I can’t stand here before you today without mentioning the Jones Act and its vital importance to the health of the maritime industry and our national security. There have been many op-eds written lately – much of them slanted and based on long debunked falsehoods or poorly researched data.


Let me be crystal clear: the Jones Act is the fundamental cornerstone of our nation’s maritime policy, and has been for the past 99 years. As I have testified before Congress on many occasions, without it, our domestic maritime industry afloat and ashore would fold. It is a critical element of our national security.


The Jones Act helps maintains America’s shipbuilding capacity, supporting over 125 shipyards and repair facilities. In addition to 100 large ocean-going vessels in this fleet, it supports roughly 41,000 smaller vessels in our domestic service—all built and repaired by American workers—with a collective 73.8 million tons of cargo capacity.[i] It’s an American jobs machine, resulting in $54.0 Billion in U.S. economic output and supporting the employment of nearly 650,000 Americans.[ii]


Those jobs are very much on our minds—due to our sealift requirements, but also because these are good paying American jobs that can support a family. It is very much in keeping with President Trump’s maxim that “Economic issues are national security issues, and national security issues are economic issues.”


You won’t see a sector of our economy that better or more accurately reflects that view than the maritime industry.


Thankfully, there are positive signs for the future.


You’re seeing advances in the energy sector positively affecting growth in U.S. maritime. LNG as a domestic fuel source is helping to spark shipbuilding here on the Gulf coast and on the Great Lakes. Natural gas as a maritime fuel is creating new opportunities in Jones Act shipping; I know of several projects that are just about ready to go forward.


And then there is the wind energy industry that is about to burst onto the scene along the U.S. East coast bringing with it a likely surge in Jones Act support vessels.


Back at DOT, we recently made a new and deep commitment to our shoreside infrastructure with a Port Infrastructure Development Program that should deliver nearly $300 million of new grant funding to help strengthen, modernize, and improve our country’s maritime systems and gateway ports.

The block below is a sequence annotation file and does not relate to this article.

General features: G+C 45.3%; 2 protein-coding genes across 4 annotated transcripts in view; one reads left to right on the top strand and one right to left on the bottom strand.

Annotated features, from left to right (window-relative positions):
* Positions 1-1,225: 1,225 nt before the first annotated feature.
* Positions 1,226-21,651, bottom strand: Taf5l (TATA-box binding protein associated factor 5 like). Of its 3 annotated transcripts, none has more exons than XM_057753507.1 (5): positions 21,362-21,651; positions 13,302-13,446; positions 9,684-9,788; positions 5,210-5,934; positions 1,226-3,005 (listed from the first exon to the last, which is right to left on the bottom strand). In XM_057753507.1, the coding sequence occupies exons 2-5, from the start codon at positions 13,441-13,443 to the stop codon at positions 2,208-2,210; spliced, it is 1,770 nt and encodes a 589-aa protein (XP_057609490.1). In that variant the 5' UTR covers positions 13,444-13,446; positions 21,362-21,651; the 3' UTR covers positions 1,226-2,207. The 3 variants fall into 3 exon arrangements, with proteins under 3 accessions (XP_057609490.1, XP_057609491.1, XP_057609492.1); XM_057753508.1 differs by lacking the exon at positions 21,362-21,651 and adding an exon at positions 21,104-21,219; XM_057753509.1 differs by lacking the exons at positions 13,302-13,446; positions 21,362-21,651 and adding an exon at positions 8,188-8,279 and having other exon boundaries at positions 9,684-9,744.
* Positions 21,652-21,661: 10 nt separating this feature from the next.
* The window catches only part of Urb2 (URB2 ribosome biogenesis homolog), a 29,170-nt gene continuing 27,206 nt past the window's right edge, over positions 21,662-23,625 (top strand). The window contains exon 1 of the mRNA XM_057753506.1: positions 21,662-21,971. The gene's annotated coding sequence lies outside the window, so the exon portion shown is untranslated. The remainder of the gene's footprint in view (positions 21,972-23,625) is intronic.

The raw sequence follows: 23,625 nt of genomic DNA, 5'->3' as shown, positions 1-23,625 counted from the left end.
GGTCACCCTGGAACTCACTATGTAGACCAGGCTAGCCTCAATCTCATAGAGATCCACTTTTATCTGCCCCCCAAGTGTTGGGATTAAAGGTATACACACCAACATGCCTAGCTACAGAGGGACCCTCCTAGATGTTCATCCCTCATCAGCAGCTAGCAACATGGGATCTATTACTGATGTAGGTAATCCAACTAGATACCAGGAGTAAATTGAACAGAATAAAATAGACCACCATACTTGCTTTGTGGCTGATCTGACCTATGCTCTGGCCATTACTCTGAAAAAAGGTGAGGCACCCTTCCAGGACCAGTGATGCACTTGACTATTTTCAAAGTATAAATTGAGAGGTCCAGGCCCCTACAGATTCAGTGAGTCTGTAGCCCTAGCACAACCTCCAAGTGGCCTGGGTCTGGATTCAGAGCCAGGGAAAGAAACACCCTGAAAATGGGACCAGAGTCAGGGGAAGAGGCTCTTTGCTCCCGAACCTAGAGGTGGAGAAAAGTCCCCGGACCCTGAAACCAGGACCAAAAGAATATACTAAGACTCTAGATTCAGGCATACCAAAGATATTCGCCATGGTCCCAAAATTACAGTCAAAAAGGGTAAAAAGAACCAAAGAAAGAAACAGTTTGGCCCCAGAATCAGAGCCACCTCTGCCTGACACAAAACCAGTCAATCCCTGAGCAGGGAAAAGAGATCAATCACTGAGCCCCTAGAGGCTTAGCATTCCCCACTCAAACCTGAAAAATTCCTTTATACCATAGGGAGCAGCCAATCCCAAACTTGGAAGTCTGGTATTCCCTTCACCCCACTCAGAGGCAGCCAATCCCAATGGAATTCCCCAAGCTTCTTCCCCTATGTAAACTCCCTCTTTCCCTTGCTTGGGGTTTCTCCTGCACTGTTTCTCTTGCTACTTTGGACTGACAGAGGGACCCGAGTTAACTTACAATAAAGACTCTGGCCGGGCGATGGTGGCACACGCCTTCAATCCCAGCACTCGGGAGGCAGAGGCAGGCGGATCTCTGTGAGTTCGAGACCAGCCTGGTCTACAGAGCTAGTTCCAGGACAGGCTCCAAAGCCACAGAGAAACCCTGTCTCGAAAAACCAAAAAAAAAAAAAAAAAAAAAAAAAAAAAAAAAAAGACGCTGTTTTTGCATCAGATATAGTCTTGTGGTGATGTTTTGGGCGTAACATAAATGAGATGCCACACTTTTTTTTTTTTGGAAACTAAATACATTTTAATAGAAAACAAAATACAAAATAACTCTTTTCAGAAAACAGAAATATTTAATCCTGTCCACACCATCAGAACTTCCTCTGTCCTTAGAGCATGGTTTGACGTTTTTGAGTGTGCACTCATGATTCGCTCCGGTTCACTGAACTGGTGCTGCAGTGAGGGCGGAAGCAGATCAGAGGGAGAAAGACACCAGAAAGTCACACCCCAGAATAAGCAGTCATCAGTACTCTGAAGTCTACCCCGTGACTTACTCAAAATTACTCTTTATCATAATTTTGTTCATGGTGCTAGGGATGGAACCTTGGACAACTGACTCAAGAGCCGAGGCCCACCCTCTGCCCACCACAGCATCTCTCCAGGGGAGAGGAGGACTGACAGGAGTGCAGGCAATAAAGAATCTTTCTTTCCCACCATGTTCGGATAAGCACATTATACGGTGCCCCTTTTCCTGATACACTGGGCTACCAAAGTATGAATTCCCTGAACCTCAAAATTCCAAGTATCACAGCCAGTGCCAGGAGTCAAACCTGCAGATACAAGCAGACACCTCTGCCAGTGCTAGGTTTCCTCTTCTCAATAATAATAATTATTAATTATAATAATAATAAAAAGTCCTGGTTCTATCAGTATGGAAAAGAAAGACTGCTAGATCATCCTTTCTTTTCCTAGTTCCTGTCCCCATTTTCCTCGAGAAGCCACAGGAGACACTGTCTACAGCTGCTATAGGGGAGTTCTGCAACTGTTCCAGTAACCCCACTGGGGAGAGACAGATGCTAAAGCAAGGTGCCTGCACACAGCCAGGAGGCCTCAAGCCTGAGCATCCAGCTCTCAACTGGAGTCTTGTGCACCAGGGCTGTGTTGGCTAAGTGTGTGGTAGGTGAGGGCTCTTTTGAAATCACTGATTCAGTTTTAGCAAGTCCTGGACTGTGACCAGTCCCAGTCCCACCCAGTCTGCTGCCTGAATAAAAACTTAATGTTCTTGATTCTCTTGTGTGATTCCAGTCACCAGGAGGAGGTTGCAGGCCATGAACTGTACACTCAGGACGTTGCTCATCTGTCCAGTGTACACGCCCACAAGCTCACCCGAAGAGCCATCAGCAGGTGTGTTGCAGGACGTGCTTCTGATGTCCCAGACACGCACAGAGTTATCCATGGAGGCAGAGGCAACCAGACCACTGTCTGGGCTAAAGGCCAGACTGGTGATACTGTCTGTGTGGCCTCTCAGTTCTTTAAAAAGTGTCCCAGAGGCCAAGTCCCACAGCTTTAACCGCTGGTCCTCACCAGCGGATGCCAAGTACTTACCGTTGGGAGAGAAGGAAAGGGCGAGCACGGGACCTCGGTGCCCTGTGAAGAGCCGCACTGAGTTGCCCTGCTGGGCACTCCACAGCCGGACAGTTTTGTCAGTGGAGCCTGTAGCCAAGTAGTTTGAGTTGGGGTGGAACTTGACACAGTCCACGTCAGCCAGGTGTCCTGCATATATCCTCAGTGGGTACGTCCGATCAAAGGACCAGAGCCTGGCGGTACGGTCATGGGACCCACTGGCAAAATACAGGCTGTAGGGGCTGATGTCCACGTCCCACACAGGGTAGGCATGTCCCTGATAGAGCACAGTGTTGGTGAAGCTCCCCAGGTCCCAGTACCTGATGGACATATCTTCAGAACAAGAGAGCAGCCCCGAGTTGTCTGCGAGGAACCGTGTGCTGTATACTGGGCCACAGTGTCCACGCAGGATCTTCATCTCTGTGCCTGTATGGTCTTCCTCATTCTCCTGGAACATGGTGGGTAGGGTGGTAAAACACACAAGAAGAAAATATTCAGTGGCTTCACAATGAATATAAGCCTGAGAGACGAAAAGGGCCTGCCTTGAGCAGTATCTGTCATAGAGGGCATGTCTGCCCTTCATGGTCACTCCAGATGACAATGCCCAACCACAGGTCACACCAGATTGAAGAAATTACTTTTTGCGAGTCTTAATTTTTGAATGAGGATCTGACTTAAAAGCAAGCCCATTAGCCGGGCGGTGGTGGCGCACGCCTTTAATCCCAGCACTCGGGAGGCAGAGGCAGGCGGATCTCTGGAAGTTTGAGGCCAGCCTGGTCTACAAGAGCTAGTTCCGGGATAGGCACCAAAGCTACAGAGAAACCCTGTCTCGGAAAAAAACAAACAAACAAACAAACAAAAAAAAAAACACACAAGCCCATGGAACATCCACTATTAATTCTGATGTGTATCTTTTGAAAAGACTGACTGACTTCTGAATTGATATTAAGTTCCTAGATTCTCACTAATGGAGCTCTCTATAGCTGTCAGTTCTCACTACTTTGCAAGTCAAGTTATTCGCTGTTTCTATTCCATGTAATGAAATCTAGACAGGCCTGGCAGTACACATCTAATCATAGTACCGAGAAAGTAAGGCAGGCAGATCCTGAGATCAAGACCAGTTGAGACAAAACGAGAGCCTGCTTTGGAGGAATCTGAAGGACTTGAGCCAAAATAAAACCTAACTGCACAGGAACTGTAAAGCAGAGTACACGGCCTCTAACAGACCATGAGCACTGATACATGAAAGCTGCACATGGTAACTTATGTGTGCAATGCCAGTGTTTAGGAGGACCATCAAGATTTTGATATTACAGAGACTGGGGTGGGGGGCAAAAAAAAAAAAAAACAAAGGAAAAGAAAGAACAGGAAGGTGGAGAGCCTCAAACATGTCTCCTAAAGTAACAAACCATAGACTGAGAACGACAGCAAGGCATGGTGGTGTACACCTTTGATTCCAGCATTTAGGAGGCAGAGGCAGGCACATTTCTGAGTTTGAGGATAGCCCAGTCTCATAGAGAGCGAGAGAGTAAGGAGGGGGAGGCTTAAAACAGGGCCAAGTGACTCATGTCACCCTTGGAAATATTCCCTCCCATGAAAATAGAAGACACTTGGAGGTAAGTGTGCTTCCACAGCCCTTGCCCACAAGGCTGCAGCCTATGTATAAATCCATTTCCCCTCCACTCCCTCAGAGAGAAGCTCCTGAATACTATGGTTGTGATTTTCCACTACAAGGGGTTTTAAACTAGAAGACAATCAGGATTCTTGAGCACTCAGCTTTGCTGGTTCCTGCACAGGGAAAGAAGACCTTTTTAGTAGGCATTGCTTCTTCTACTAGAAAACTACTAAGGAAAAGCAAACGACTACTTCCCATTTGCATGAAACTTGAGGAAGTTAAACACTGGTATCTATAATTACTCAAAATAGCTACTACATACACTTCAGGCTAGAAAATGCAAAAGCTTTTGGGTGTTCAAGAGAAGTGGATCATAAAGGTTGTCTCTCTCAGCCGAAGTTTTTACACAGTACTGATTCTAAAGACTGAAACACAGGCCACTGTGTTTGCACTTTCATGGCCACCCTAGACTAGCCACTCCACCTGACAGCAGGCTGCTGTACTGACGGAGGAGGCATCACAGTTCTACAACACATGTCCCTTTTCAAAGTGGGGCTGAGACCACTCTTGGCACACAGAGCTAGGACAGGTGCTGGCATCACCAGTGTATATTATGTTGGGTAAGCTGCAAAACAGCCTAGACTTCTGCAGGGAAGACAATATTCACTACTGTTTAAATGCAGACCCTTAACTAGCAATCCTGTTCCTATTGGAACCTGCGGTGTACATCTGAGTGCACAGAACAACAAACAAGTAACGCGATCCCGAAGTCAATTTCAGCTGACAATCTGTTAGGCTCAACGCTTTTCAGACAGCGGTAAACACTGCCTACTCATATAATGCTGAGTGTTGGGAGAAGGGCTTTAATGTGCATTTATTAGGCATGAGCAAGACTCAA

We also moved out the door nearly $20 million in grants to support capital improvements at 28 U.S. small shipyards as a part of the small shipyard grant program.[1]


That’s an investment in the more than 400,000 Americans whose jobs are supported by our small shipyards.


And no issue is more central to the future of this industry than its future workforce. The attention we’re paying to maritime education—from Kings Point and our state academies, to the local community college that are training welders, shipwrights, and deck crewmen, to the maritime high schools that are sparking a young person’s love for the sea—is critical for a strong America today and well into the future.


I am tremendously proud that we’re making much needed new infrastructure investments at the 76-year old U.S Merchant Marine Academy, and investing in replacement training vessels for our state maritime academies, the most visible evidence of which is the National Security Multi-Mission Vessel, or NSMV.


The NSMV has been a long time coming. And I must thank Secretary Chao for her leadership in pushing this acquisition. We’ve been working on replacing the aging state academy ships for more than a decade. Congress has now fully funded two ships; we’ve named a construction manager, TOTE Service, Inc.; they’re closing in on naming a shipyard; and we’re hopeful that when the appropriations process finishes for the coming year, we’ll have funding for a third new vessel.


If all goes well, this fall we’ll be investing nearly a billion dollars in three new, Jones Act-compliant ships that can serve our state academies well into the future to help prepare our next generation of deck officers and engineers. And we’ll keep pressing to replace all of these aging training ships. We are cutting steel and building new ships – I love saying that!


And I think you’ll be impressed by the capabilities the NSMV will deliver. We’ll not only provide a first-class training ship for our state academies, but a platform that will support our Nation’s needs in disaster relief and other critical missions. We’re getting a lot of bang for the buck out of the NSMV; it’ll pay dividends for years to come.


I can’t help but think that these investments by the Administration and by Congress are a bipartisan endorsement of the importance of a strong merchant marine. It also illustrates that our advocacy for this industry pays dividends, even if it does take longer than we might want. But the work pays off, which is why we’re keeping at it.


We may well look back at this period as a major inflection point in the history of maritime. This is an industry as old as time; it’s one marked by a spirit of independence; it is slow to change, like altering the course of a VLCC! But the speed of change in the world is reshaping the industry.


We’re now under pressure to innovate rapidly, to be cleaner, and more efficient. The global nature of the industry requires increasing cooperation. And the technology being deployed is leaps and bounds ahead of where it was when I walked out of Kings Point, with precision navigation, autonomous technologies, and other advances coming online. We might be witnessing a shift as monumental as that from sail to steam.


So, it is an exciting and tumultuous time in the industry. But Admiral Mahan’s words still ring true. You can trust that I – and all my shipmates at that Maritime Administration – are leaning into the challenges to help to grow the U.S. maritime industry and to protect the Nation to the best of our abilities. Thank you.

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Updated: Tuesday, November 12, 2019